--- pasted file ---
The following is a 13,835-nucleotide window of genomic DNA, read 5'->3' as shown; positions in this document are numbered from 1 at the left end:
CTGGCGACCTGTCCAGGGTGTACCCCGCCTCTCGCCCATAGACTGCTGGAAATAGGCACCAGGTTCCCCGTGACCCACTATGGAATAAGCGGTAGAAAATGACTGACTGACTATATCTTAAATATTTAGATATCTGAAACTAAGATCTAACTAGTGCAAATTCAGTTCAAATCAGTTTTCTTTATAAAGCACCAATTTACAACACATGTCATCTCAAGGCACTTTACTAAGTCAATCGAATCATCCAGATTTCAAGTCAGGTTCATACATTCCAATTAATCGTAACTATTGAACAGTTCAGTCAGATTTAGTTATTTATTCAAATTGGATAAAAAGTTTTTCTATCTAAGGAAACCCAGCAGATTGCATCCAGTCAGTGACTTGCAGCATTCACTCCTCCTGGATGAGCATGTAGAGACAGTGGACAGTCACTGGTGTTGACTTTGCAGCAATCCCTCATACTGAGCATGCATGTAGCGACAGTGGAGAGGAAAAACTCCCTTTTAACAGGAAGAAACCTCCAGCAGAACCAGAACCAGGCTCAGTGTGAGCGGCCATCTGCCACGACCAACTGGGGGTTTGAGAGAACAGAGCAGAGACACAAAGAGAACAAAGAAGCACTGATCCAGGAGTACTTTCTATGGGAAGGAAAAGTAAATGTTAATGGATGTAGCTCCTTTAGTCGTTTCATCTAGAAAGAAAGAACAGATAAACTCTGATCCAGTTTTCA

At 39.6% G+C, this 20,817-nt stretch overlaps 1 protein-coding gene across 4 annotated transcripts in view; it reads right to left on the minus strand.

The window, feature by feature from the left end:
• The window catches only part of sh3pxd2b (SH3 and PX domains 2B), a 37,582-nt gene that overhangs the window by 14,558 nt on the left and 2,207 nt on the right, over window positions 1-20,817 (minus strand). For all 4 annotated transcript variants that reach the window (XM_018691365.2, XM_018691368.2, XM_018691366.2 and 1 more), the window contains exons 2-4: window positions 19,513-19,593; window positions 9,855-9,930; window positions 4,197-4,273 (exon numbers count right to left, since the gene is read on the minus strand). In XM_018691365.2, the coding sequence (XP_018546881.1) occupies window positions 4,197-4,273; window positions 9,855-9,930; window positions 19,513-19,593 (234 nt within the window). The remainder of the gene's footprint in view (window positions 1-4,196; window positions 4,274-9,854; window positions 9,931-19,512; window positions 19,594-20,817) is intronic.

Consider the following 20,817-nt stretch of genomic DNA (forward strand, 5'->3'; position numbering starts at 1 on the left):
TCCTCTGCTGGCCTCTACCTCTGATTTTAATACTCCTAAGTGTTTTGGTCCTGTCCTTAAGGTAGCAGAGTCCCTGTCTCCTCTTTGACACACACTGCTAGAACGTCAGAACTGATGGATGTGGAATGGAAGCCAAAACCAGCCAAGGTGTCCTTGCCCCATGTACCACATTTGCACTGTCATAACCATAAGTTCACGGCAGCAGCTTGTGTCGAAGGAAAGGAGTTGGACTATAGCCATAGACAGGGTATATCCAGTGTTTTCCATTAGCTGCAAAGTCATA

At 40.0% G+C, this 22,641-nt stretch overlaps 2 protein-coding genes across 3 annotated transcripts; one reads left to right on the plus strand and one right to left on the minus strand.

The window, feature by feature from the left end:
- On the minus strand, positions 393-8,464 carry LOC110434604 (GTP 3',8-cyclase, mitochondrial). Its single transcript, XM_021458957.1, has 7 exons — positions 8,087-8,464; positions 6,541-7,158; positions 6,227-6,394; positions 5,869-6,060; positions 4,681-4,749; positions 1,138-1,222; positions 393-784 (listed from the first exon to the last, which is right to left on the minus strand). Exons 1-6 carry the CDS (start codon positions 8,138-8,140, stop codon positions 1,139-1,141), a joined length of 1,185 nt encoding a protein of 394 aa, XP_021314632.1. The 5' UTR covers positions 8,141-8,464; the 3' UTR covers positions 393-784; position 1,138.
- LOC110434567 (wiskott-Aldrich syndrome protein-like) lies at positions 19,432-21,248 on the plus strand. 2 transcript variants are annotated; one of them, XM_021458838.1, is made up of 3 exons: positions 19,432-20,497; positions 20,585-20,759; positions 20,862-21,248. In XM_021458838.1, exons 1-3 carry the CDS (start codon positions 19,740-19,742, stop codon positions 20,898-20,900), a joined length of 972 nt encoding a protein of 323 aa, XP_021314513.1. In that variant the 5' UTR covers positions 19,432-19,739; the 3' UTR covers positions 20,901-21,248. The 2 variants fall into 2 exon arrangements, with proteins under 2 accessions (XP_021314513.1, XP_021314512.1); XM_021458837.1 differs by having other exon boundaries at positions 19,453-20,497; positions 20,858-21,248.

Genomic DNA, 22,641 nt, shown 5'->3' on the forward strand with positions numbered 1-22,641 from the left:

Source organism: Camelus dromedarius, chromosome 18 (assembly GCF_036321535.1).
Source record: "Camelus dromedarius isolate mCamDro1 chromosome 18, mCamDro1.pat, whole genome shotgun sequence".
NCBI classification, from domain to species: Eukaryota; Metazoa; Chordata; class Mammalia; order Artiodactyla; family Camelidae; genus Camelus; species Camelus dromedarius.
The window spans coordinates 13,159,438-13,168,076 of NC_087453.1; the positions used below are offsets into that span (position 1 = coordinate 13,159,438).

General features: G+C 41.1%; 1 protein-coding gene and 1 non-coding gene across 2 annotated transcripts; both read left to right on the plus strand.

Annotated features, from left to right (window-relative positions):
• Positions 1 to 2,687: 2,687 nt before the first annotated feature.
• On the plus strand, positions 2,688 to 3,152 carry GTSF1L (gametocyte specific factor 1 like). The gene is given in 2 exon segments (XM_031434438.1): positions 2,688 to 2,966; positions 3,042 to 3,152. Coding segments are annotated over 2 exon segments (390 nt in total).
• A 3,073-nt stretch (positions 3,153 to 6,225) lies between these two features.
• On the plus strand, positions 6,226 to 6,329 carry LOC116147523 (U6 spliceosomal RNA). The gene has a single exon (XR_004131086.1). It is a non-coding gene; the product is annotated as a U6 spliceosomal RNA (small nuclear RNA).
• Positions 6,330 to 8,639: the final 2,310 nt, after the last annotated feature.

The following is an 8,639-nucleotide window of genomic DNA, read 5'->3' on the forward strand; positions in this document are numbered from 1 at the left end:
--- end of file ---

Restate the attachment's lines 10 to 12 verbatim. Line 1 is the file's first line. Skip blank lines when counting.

- On the minus strand, positions 393-8,464 carry LOC110434604 (GTP 3',8-cyclase, mitochondrial). Its single transcript, XM_021458957.1, has 7 exons — positions 8,087-8,464; positions 6,541-7,158; positions 6,227-6,394; positions 5,869-6,060; positions 4,681-4,749; positions 1,138-1,222; positions 393-784 (listed from the first exon to the last, which is right to left on the minus strand). Exons 1-6 carry the CDS (start codon positions 8,138-8,140, stop codon positions 1,139-1,141), a joined length of 1,185 nt encoding a protein of 394 aa, XP_021314632.1. The 5' UTR covers positions 8,141-8,464; the 3' UTR covers positions 393-784; position 1,138.
- LOC110434567 (wiskott-Aldrich syndrome protein-like) lies at positions 19,432-21,248 on the plus strand. 2 transcript variants are annotated; one of them, XM_021458838.1, is made up of 3 exons: positions 19,432-20,497; positions 20,585-20,759; positions 20,862-21,248. In XM_021458838.1, exons 1-3 carry the CDS (start codon positions 19,740-19,742, stop codon positions 20,898-20,900), a joined length of 972 nt encoding a protein of 323 aa, XP_021314513.1. In that variant the 5' UTR covers positions 19,432-19,739; the 3' UTR covers positions 20,901-21,248. The 2 variants fall into 2 exon arrangements, with proteins under 2 accessions (XP_021314513.1, XP_021314512.1); XM_021458837.1 differs by having other exon boundaries at positions 19,453-20,497; positions 20,858-21,248.

Genomic DNA, 22,641 nt, shown 5'->3' on the forward strand with positions numbered 1-22,641 from the left: